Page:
Augustus was undoubtedly one of the most talented, energetic and skillful administrators that the world has ever known. The enormously far-reaching work of reorganisation and rehabilitation which he undertook in every branch of his vast empire created a new Roman peace with unprecedented prosperity.
He himself lived in a spacious house, not palace, on the Palatine Hill, evidently avoiding any symbols of monarchy. He clearly avoided any form of worship to his own person. Most of all, Augustus appeared to appreciate that his personal standing and security benefited from governing in the public interest.
Chanakya advises: “If he were to see, ‘By creating confidence by means of peace, I shall ruin the enemies undertakings by the employment of secret remedies…’, he should secure advancement through peace” (7.1.32, Kaultilya’s Arthashastra)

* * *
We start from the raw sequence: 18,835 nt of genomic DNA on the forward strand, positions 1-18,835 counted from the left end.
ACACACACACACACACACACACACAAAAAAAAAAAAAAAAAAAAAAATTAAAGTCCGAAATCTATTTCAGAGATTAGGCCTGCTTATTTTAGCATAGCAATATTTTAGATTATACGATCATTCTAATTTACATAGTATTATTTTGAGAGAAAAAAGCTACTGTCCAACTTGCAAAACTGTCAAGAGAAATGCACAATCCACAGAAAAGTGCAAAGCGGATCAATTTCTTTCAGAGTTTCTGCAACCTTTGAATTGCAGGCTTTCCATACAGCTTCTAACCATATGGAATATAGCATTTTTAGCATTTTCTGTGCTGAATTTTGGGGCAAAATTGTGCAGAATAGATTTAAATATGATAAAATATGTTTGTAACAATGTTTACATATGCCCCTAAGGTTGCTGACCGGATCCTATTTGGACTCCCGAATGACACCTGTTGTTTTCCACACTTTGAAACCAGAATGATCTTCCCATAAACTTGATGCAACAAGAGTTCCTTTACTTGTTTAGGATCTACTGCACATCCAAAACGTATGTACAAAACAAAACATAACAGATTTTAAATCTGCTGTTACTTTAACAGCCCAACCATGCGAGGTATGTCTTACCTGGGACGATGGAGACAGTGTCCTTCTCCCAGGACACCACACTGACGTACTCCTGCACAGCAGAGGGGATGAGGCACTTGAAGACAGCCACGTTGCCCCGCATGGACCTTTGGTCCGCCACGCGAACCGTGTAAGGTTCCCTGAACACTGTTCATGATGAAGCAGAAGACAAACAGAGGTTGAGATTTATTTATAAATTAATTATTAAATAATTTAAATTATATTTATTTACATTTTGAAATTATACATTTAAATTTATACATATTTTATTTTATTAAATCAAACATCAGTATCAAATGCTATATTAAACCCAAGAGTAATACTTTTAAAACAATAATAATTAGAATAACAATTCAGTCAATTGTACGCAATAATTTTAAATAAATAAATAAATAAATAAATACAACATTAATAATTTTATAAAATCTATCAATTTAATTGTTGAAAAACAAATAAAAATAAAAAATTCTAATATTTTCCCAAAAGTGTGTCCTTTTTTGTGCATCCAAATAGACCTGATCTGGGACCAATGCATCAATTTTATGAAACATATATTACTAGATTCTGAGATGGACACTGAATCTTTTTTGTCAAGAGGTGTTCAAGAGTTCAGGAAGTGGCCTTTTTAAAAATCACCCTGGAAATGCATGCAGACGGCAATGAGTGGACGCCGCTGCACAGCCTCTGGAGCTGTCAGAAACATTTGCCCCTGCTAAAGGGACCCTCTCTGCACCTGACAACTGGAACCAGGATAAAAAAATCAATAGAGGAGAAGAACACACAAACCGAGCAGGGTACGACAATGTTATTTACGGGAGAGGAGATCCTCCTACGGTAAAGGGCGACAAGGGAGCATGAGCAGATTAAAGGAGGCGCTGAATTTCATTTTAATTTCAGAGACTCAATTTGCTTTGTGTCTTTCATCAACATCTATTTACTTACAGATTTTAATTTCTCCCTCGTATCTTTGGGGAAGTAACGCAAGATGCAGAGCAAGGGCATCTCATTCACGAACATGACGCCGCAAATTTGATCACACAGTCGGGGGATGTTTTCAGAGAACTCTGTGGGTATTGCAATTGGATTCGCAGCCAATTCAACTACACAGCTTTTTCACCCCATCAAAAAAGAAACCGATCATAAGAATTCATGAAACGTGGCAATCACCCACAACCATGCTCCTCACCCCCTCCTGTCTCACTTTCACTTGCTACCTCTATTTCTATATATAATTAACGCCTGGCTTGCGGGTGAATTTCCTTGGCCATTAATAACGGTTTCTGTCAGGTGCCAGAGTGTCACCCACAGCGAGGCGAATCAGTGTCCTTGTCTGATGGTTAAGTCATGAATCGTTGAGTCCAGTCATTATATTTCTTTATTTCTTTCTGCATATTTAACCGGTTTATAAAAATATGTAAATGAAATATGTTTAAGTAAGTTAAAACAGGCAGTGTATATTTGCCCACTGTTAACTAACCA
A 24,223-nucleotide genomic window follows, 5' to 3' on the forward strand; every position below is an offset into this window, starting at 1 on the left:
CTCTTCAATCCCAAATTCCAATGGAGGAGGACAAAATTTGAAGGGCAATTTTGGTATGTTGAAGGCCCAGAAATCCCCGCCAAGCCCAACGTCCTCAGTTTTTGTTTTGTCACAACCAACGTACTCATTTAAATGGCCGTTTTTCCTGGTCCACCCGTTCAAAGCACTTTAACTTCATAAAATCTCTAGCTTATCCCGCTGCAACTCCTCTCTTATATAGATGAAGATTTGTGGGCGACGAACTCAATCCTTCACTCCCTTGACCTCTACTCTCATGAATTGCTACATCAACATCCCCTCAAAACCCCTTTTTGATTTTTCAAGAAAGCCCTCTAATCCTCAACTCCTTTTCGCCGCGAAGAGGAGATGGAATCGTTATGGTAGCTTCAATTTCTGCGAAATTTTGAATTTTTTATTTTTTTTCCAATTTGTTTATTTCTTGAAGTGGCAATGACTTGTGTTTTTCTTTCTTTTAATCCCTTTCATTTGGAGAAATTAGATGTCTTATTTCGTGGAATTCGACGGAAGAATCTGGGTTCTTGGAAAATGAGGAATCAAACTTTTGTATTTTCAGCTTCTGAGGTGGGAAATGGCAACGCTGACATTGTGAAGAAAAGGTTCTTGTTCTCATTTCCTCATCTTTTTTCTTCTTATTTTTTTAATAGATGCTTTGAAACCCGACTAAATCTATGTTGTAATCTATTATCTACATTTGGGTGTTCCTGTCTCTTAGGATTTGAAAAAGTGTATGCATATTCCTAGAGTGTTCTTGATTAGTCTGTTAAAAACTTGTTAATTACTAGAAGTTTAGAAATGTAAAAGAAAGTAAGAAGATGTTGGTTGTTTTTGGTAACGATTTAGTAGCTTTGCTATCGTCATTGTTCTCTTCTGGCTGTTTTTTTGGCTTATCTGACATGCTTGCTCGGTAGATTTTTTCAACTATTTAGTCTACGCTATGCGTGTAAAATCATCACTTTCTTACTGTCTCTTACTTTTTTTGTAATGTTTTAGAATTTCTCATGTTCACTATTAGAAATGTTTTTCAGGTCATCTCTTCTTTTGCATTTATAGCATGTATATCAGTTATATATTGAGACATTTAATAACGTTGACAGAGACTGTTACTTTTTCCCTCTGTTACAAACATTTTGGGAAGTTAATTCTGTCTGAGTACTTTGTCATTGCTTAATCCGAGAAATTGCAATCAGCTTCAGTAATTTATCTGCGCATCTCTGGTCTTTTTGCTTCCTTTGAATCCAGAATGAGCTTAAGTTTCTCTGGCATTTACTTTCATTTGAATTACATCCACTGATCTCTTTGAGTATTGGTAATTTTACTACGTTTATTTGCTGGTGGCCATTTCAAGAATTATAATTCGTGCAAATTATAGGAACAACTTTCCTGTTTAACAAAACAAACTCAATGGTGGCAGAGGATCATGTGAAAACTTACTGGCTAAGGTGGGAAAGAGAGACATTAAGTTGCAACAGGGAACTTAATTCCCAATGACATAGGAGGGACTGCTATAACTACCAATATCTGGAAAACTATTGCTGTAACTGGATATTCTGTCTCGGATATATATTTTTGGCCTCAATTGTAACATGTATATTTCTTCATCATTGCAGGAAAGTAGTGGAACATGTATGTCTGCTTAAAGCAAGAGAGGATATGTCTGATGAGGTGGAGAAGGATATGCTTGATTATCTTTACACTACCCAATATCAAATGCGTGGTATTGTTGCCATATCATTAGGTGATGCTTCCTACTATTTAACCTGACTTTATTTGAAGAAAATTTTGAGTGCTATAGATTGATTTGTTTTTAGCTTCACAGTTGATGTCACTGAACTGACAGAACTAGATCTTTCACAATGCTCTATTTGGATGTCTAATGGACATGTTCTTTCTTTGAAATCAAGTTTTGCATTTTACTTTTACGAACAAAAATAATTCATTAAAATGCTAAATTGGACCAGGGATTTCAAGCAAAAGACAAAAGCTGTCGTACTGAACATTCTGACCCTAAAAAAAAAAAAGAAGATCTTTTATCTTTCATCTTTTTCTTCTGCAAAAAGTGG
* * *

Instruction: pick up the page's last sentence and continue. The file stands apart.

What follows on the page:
Chanakya also clearly endorses secret remedies i.e. deception in warfare. But as mentioned before, the manner of utilising this wisdom in a positive manner is the deliberate strategy of playing underdog. Just as Octavius unexpectedly became Emperor Augustus, the young Chandragupta, under Chanakya’s tutelage, too ascended the throne of Magadha to establish the mighty Maurya dynasty. No one except Chanakya expected him to lead India.
Consider another instance at a later time, several centuries later. Gopalrao Gaekwad, the second son of Kashirao, was born in Nasik. He was not of the lineage of the ruling dynasty of Baroda. But following the untimely death of Sir Khanderao Gaekwad, the popular ruler of Baroda, and the subsequent exile of younger brother Malharrao (who was a tyrant), Gopalrao rose to the occasion and became the famous Maharaj Sayajirao and the rest is history. The appointment as successor itself was dramatic. Maharani Jamnabai called on the heads of the extended branches of the dynasty to come to Baroda and present themselves and their sons in order to decide upon a successor.